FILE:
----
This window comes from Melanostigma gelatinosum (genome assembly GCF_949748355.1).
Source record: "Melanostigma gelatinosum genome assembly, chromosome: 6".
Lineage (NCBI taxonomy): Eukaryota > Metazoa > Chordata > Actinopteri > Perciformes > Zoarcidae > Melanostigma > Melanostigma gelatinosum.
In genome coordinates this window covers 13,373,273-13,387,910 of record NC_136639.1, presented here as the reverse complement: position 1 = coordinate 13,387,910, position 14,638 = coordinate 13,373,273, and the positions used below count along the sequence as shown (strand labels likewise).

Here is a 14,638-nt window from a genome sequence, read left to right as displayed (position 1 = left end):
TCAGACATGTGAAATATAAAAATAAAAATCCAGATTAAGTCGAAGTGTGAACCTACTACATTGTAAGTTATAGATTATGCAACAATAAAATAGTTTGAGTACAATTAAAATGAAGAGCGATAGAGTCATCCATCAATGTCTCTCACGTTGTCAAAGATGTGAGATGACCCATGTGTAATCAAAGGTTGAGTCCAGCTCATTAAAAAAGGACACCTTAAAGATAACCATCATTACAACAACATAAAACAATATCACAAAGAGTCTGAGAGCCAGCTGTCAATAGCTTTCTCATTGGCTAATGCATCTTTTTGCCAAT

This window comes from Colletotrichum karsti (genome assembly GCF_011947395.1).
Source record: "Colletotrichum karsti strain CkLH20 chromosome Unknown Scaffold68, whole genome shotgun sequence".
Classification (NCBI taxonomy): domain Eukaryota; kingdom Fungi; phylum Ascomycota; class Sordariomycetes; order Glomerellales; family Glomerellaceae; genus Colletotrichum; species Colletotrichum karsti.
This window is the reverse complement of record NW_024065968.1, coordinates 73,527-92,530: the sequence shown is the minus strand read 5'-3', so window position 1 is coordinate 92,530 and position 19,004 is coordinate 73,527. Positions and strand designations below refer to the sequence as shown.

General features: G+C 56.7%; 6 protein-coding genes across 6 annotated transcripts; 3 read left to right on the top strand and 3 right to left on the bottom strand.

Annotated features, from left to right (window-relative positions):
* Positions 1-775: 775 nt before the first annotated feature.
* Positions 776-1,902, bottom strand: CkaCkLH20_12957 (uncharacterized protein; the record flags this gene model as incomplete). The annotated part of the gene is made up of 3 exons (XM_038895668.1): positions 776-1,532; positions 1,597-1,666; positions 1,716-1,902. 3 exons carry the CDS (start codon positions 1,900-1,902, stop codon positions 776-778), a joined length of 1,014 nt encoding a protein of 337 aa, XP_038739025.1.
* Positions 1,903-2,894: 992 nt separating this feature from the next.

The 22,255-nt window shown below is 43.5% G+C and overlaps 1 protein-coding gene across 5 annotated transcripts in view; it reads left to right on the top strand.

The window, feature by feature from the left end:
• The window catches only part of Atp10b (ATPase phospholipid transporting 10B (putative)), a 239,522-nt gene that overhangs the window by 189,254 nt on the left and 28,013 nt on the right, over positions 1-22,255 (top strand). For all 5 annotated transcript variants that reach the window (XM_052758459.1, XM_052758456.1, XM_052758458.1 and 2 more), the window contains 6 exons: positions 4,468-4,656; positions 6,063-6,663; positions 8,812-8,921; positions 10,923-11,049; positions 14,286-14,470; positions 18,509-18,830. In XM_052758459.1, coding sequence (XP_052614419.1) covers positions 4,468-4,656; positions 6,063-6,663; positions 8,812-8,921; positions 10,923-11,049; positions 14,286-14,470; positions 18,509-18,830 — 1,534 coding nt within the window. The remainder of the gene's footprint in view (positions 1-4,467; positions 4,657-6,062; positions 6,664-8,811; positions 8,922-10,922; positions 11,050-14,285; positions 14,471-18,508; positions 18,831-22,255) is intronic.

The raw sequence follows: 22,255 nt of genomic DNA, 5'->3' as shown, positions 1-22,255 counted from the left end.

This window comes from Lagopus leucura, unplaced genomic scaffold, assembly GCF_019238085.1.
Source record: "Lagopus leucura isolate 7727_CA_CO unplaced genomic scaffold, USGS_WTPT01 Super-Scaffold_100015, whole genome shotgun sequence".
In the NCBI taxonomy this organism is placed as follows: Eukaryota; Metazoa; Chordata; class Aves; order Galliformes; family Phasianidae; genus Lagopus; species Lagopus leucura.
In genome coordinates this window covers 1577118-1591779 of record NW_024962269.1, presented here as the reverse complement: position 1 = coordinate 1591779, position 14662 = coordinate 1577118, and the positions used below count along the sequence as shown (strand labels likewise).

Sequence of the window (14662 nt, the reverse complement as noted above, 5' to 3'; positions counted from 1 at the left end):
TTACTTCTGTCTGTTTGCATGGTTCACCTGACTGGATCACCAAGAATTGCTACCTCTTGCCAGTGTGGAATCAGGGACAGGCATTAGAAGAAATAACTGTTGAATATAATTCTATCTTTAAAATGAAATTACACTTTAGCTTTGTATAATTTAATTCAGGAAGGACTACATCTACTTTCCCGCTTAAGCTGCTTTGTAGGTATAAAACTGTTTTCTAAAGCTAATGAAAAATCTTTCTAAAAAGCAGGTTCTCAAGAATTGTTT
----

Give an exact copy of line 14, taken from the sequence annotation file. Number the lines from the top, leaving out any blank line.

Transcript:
* Positions 776-1,902, bottom strand: CkaCkLH20_12957 (uncharacterized protein; the record flags this gene model as incomplete). The annotated part of the gene is made up of 3 exons (XM_038895668.1): positions 776-1,532; positions 1,597-1,666; positions 1,716-1,902. 3 exons carry the CDS (start codon positions 1,900-1,902, stop codon positions 776-778), a joined length of 1,014 nt encoding a protein of 337 aa, XP_038739025.1.